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Email systems and Collaboration revisited - stay in control

by Mountain Computers Inc., Publication Date: Monday, December 20, 2021

View Count: 2864, Keywords: Email Systems, Collaboration, The Future, Hashtags: #EmailSystems #Collaboration #TheFuture

In the last week, I have had the chance to review just about every collaboration platform on the planet regarding simple things like email, calendar, tasks, notes, file sharing and it has come to my attention that simpler the better.
Let's compare given these facts:
1. open source versus closed source
2. free versus paid
3. not buggy versus buggy
who are the winners?
1. libre office beats microsoft office
2. libre office is free and microsoft office is not
3. libre office not very buggy and microsoft office very buggy *
* open source has bug lists that you can review, and closed source not available. closed source should be available and just like open source, ; submit a bug and track it. unless the closed source wants their bugs posted on #hackerone and let those chips fall with CVE's in the 5 to 10 range.
so what do you do? here are some fallacies and facts:
1. everyone seems to believe everyone knows word, excel, powerpoint, project, access, teams, sharepoint. is that true? No - that is not true. I support and watch people half the day and they barely know 5% of a products features, capabilities, etc. Probably because they only use 5% of the product.
2. is open source better than closed source? Yes and no. Yes, it works the same, lighter faster, cleaner, yet office is the defacto installation and freebie to academia and there in large part is the problem; train the sheeple to be familiar with a product by name and comfortable with it; rather than focus on the tool as a general purpose utility and then every producer of a tool gains an equal advantage. its just a tool. write, save, print, send, share, modify, delete, spell check, grammar check, format, add, subtract, divide, chart, print, compare -- that's it.
3. is from scratch and created in house better than build by others? yes and no. Yes, this blog is written in a custom language with custom rules and custom methods, and built from scratch. its not a product, utility, software, its just a custom written blog platform, that has one plug-in to manage the content editor window and the rest is all internally written and crafted.
Overall, what do you do as an owner of a company that has employees working on things for clients and offering products and services? 
1. enlist the help of smart and saavy consultants to just get you the nuts bolts and basics, the bare metal and what have you.
2. keep the cost low to zero, for purchase, installation, maintenance, upgrades, and modification. Most MSPs I know cost a lot and don't really do a good job. Therefore, we get rid of them, and create smart hands, smart policies, and rules even across cities and states.
3. keep the licensing if required and version sources, documentation and installation logs stored securely, close by and easily available for review and modification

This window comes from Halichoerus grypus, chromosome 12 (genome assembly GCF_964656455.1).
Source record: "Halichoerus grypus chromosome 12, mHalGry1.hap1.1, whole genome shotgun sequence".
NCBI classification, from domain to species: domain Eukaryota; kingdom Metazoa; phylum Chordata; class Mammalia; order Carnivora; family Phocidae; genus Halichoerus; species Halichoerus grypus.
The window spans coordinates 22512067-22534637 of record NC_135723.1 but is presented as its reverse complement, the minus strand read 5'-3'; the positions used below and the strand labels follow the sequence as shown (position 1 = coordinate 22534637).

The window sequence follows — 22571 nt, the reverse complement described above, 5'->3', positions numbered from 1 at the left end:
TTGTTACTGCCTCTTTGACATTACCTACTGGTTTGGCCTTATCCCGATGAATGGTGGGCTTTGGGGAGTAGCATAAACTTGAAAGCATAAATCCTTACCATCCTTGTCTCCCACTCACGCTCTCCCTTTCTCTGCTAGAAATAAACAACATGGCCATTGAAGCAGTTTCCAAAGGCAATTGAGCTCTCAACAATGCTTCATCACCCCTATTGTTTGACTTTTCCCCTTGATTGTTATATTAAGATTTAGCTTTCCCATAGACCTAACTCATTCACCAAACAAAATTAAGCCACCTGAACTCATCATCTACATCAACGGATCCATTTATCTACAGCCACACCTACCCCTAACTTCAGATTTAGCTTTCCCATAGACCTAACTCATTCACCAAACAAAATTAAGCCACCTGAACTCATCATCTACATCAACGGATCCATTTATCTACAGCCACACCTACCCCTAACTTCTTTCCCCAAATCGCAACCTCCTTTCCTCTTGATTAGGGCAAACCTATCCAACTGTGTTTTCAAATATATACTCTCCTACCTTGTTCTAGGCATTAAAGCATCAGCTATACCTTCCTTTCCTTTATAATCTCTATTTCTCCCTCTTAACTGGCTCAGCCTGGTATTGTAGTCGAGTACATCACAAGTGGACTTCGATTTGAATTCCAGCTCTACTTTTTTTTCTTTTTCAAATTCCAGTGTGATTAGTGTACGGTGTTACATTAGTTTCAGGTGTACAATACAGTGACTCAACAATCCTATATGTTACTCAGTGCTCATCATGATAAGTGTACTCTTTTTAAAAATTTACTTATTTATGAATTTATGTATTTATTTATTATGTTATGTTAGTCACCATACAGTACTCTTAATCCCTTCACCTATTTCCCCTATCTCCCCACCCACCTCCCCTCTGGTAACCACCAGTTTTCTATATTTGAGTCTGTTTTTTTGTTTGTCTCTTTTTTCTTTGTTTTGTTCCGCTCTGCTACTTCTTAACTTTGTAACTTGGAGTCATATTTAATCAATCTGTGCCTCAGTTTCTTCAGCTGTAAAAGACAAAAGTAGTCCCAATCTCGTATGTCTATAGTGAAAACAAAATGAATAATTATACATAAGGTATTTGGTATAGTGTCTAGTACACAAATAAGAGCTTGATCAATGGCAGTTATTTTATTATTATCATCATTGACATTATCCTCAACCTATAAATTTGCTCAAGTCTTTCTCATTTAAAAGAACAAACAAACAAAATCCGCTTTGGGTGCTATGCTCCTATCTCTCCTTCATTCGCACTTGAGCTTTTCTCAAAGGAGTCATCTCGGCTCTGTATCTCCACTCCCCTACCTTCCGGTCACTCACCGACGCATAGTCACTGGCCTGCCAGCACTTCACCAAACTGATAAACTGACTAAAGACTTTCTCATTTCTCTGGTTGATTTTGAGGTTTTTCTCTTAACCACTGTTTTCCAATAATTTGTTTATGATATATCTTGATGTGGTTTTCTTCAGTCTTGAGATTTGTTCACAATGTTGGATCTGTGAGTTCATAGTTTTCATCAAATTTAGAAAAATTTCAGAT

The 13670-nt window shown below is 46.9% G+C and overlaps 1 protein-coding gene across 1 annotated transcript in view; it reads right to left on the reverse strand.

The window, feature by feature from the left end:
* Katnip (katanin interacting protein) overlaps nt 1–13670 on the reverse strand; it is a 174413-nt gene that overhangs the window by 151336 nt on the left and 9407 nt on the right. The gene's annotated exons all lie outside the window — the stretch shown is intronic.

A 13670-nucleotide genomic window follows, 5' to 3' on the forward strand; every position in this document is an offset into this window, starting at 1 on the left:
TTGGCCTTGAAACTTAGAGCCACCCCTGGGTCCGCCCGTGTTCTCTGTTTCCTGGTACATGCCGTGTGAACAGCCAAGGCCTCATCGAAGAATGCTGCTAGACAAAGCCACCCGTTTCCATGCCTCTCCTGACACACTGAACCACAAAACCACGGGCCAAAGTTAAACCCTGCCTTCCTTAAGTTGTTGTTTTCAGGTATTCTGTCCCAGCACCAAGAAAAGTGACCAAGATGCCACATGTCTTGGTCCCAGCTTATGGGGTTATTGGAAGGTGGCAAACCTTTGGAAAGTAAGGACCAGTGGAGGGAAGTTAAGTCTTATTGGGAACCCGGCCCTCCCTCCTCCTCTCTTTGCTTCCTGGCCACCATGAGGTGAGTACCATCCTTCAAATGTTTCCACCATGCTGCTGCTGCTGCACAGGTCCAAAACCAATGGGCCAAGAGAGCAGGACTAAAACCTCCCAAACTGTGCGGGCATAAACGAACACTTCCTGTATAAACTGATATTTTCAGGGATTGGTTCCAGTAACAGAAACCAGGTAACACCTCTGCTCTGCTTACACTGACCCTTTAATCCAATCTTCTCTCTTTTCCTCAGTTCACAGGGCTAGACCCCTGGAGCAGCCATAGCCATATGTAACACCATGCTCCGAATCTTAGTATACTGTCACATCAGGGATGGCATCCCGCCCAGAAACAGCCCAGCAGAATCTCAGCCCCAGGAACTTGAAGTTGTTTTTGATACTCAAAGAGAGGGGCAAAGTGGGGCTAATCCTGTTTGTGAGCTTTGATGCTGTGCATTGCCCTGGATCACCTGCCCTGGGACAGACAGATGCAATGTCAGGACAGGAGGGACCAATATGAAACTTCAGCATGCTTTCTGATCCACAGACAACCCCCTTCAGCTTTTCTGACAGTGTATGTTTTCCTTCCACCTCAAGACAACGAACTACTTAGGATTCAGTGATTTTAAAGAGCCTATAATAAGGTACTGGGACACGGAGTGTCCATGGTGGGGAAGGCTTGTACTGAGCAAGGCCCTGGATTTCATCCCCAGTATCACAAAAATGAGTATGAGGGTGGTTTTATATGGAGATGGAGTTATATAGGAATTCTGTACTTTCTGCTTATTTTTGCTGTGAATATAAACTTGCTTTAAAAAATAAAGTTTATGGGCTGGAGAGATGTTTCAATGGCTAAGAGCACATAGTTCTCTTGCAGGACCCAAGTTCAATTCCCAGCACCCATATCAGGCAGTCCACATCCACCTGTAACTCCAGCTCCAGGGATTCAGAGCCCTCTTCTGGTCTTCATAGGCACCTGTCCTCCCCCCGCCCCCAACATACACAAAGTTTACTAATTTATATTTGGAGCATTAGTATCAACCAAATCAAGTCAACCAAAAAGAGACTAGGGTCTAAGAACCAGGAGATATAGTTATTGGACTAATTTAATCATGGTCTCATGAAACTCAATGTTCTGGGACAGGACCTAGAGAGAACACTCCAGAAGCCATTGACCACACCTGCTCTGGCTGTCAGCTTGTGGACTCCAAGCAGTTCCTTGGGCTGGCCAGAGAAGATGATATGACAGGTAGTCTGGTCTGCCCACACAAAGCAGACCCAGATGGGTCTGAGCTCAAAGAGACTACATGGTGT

caveat: do not give control  of your vital assets over to a 3rd party. always keep control and awareness because if something happens; and you are not in control or have admin back door access, you will be at a loss for words and look stupid. leaders cannot point fingers; though they do. i prefer to keep my clients in control and back them up as an admin just in case, and always seek their permission and keep their assets in their name, their control and their view. this avoids risk, compliance, and other legal issues, and of course, business security of assets, data, intellectual property, and more...
When I see a client give a non-technical employee control of vital technical assets without experience and then team up with a vendor and put them in charge of their assets and control who has equal or less technical experience, and keep the owner out of the control and access loop, I cringe and try to fix it and explain the pitfalls. Of course, even when in transition, i see mistakes, outages, and 5 deadly sins of domain, dns and email systems management occur, and I try to help yet for some reasons clients prefer to remain in the dark and unaware of the risks; even when presented clearly and poignantly - maybe they just are too busy to care. I just remain quiet and let them be; remain in standby and always be available to help when the crisis hits that could have been avoided.
Your collaboration data --- remember - "backups, backups, backups". Data corruption is also just as bad as data loss. Ransomware - that's another evil, yet avoidable. If all your stuff is in the cloud, have it in an offline backup rotation policy, yes, all of it. If you have 3TB in the cloud, you better have ~3TB offline and sync'd daily. If not, well, disaster does happen and leaders are to blame, not the consultants nor the employees.
more to come...

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